How Memory Care Can Help Your Loved One


What is Memory Care?

You’ll see it referred to by several names: memory care, memory support, dementia care, or Alzheimer’s care. They all refer to a specialized type of residential long-term care for people with Alzheimer’s disease and other forms of dementia or memory loss. 

Memory care residents typically live in semi-private or private apartments in a secured wing of a senior living community, or in a community dedicated to memory care only. They receive help with the activities of daily living and participate in programs and activities designed to help them stay active and engaged.

When Is it Time for Memory Care?

When a loved one receives a diagnosis of Alzheimer’s or dementia, it’s time to consider care options.

Many families choose to care for their loved one at home. In fact, more than 16 million Americans provide unpaid care for people with Alzheimer’s or other forms of dementia. While many caregivers find it rewarding, caring for elderly parents with dementia comes at a cost, including caregiver burnout. So if you’re considering becoming a dementia caregiver, or find yourself wondering how to help a parent with dementia, here are some things to consider.

A caregiver’s time and money:

  • Dementia caregivers average 55 hours per week caring for their loved ones.
  • According to the Alzheimer’s Association, the lifetime out-of-pocket cost of dementia care for families averages more than $95,000.
  • 60% of caregivers have to make changes in their work life —from cutting hours to taking a leave of absence or even quitting.

The well-being of your loved one:

  • Will your loved one have opportunities to socialize?
  • Will they have access to activities designed for those with memory loss?
  • Can their home be adapted to accommodate their growing needs for physical safety and comfort?
  • How well equipped are you to manage their physical and emotional needs as well as the dementia-related behaviors caused by the deterioration of brain tissue?

When you start to evaluate these factors, you may decide that getting help for a parent with dementia means turning to those with the experience and expertise that comes with residential memory care.

What Is Memory Care Like?

Today’s memory care for seniors is designed to provide personalized care that supports a healthy lifestyle and offers opportunities to stay active and engaged. Here’s what that means: 

  • Personalized care — Residents get an individualized care plan based on their specific needs and preferences. Typically, they also need help with some activities of daily living, such as bathing, dressing and grooming.
  • Healthy lifestyle — You’ll find dining plans with nutritious meals; daily structured programs that foster social connections and allow them to enjoy meaningful activities they love; and wellness programs that help them stay as active, healthy and independent as possible.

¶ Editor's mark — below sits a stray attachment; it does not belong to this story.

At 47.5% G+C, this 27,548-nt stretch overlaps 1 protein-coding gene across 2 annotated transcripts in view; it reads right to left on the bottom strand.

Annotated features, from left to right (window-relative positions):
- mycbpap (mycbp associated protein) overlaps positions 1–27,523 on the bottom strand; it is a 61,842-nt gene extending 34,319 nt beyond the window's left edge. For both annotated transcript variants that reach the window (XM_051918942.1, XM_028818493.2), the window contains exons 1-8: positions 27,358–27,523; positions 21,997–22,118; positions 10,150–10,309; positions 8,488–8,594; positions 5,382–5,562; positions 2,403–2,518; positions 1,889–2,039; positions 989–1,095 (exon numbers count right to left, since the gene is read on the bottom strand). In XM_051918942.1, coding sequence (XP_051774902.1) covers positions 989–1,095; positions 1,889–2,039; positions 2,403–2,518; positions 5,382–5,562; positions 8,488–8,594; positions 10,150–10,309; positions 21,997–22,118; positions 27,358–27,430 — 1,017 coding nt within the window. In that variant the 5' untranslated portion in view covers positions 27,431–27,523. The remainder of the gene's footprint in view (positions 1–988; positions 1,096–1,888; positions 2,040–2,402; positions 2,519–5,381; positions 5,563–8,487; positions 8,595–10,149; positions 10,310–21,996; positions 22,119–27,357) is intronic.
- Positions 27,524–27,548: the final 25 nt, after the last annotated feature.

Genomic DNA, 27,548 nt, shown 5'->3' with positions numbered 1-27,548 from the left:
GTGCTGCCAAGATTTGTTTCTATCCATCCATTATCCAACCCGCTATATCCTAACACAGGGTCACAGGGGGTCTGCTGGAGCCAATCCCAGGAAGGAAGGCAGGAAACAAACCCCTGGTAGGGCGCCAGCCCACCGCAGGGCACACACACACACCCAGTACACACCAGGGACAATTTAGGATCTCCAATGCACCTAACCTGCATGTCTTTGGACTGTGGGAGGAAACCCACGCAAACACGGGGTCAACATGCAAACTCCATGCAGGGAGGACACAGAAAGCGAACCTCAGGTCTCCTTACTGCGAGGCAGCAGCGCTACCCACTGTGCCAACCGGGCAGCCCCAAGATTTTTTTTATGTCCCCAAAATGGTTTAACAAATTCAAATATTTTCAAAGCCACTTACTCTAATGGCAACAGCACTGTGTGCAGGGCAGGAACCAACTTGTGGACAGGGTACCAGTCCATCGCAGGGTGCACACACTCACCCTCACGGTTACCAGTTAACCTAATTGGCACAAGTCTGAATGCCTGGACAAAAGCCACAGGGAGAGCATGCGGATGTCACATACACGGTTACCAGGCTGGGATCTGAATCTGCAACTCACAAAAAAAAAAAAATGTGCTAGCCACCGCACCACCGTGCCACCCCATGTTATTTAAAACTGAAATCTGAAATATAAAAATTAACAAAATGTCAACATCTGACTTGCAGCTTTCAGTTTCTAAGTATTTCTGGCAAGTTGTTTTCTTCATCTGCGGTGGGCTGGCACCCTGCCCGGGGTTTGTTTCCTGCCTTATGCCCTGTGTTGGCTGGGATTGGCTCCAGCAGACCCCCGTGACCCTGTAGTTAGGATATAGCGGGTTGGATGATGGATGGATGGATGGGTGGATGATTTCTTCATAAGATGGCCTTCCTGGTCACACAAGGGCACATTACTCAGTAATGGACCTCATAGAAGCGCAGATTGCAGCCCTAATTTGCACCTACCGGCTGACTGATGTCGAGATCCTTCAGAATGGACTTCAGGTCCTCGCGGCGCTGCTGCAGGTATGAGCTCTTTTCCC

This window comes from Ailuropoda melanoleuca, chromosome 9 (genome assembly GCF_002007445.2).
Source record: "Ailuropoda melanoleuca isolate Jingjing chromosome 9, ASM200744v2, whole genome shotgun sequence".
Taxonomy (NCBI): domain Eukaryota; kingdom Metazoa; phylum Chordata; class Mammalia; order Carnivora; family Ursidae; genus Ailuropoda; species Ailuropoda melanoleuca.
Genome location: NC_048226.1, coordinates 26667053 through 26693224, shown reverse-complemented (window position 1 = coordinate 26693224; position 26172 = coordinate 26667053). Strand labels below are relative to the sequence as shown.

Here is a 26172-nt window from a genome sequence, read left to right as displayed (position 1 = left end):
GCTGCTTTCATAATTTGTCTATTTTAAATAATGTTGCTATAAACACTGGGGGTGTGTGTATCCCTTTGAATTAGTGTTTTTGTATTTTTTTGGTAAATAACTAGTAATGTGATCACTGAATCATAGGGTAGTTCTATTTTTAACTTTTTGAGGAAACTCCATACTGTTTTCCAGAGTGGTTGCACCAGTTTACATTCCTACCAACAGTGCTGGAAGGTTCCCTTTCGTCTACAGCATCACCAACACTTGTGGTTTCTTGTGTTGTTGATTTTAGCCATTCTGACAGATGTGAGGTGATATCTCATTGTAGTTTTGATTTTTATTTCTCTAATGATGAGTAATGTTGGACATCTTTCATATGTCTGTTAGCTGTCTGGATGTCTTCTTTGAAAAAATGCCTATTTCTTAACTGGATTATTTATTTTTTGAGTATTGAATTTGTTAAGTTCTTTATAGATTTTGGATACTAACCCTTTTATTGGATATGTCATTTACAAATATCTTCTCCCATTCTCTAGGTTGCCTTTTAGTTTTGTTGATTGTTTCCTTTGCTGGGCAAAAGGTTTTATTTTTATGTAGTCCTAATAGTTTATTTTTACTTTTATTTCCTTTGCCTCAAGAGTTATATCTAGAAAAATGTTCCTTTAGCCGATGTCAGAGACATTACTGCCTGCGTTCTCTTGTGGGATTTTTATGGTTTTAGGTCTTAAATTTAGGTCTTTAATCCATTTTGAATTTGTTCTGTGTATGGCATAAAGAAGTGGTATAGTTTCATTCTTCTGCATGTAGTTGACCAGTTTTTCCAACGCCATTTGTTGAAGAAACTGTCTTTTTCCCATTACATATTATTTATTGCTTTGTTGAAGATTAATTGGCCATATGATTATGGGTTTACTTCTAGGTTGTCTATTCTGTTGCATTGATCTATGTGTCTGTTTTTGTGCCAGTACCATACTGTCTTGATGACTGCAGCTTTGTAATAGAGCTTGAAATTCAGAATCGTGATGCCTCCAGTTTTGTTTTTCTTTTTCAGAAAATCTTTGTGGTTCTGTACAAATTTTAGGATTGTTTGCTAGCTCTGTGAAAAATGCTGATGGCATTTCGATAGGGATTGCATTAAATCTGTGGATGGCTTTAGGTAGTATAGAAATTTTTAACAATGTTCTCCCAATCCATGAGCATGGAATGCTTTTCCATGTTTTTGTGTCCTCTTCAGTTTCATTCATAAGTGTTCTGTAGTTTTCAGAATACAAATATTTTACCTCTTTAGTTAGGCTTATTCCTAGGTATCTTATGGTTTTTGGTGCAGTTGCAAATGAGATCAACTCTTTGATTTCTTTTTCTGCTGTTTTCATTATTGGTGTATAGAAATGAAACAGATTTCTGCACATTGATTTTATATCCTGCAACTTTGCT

• Social connections — Programs, classes, activities, outings and nearby neighbors make it possible to develop and maintain the kinds of positive relationships that are so important for overall well-being.

The Benefits of Memory Care

When a loved one is a memory care resident, there are benefits for them — and the whole family.

  • A customized environment lets residents feel normal and more secure because they’re living with others who have similar ways of communication and task completion. When they feel secure, they tend to exhibit fewer behaviors and require less medication.
  • Memory care team members have the skills and training to meet the needs and desires of residents. Their approach is caring and respectful, and they treat residents with dignity.
  • Specialized dining programs promote independence while providing assistance as needed.
  • The structure of memory care programs improves residents’ sleep cycles, nutrition and hydration — which leads to improved interactions with family members.
  • When they’re involved with activities and programs, residents may be less demanding of family members. This kind of help for caregivers gives them more time for their own lives and well-being.
  • Support groups give families the opportunity to communicate with people who understand the unique demands of having a loved one with dementia.

Memory Care at Santa Marta

We believe everyone needs love, understanding and respect, regardless of any limitations they might have. Those with memory loss still have abilities and potential that can be enhanced, so we make every effort to create an atmosphere of meaningful and enjoyable activity. We create a homelike environment where your loved one can maintain their independence for as long as possible. And because we believe everyone has physical, emotional, social, mental and spiritual needs, we strive to meet those needs and enhance your loved one’s quality of life every day. 

If you have questions about how to help a parent with dementia, about memory care at Santa Marta, or would like to schedule a tour, please call us at 913-732-0889.